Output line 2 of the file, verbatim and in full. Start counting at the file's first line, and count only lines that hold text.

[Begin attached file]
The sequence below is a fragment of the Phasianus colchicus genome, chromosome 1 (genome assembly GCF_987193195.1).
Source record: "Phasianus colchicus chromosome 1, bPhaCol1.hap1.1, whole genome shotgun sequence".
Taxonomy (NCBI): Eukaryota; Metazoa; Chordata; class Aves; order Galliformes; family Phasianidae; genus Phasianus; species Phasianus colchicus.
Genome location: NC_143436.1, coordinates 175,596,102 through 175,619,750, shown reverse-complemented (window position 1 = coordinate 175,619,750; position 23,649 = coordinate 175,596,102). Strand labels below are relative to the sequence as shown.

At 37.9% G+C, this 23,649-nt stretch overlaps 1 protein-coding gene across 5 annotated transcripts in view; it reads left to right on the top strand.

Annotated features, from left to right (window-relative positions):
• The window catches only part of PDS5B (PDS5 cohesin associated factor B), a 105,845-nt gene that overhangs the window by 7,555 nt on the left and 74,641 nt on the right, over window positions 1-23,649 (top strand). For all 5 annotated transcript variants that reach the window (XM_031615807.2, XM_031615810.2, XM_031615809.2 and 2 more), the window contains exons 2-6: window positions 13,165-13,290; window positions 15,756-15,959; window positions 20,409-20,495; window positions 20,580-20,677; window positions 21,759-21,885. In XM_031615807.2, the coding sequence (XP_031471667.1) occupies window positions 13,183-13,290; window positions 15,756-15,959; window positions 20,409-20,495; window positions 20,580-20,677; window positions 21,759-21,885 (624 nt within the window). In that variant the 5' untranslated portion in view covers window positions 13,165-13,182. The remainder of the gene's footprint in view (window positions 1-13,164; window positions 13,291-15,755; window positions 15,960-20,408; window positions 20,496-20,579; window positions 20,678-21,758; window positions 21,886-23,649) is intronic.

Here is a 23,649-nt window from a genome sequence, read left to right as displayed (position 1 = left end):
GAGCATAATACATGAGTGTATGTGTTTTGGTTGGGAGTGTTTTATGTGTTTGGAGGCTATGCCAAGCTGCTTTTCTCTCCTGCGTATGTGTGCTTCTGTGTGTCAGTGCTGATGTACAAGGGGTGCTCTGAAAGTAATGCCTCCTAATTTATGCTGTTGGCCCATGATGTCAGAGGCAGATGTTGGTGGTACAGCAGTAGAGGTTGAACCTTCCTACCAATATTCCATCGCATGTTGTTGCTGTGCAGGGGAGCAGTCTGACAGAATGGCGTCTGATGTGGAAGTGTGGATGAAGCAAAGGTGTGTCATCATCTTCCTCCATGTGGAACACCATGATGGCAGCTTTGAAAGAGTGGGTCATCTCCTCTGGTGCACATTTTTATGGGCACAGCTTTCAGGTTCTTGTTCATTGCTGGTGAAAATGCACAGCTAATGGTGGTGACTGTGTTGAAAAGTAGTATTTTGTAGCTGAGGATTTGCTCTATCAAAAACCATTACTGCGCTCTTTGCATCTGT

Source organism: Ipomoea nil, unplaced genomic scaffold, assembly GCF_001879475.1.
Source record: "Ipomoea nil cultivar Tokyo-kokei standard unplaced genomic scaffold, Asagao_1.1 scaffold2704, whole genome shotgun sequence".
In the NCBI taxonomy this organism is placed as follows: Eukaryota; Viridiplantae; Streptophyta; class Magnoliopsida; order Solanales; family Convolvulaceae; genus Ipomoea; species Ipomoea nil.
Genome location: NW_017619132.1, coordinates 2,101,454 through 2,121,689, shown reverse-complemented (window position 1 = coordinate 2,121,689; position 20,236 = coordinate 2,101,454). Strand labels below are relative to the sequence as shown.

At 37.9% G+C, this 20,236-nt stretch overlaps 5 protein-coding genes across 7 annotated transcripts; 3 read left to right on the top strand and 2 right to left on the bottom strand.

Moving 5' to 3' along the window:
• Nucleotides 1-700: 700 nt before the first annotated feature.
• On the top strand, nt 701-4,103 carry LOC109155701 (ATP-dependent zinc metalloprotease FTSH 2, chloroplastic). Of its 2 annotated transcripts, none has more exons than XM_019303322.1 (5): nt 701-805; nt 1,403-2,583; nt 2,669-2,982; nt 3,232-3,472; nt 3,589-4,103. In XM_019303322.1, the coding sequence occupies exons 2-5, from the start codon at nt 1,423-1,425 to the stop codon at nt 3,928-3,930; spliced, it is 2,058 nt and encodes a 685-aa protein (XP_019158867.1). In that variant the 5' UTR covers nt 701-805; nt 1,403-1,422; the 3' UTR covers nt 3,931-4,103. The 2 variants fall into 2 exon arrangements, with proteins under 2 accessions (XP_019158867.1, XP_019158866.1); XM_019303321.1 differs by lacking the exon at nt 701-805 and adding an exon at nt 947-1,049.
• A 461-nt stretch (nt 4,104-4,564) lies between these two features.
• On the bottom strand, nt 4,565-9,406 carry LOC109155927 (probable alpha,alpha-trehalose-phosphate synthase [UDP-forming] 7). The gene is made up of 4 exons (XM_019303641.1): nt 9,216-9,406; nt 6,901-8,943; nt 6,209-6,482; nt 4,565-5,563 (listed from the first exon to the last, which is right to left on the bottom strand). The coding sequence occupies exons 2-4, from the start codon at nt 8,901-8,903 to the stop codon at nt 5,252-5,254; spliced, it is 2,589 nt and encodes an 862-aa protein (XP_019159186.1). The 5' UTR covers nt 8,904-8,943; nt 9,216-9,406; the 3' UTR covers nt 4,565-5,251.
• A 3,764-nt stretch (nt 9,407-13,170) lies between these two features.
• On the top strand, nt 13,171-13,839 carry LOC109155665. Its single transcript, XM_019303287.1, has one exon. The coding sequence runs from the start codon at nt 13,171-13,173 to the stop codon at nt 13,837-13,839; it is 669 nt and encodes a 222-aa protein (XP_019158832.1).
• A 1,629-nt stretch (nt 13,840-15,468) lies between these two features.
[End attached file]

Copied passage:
Source record: "Phasianus colchicus chromosome 1, bPhaCol1.hap1.1, whole genome shotgun sequence".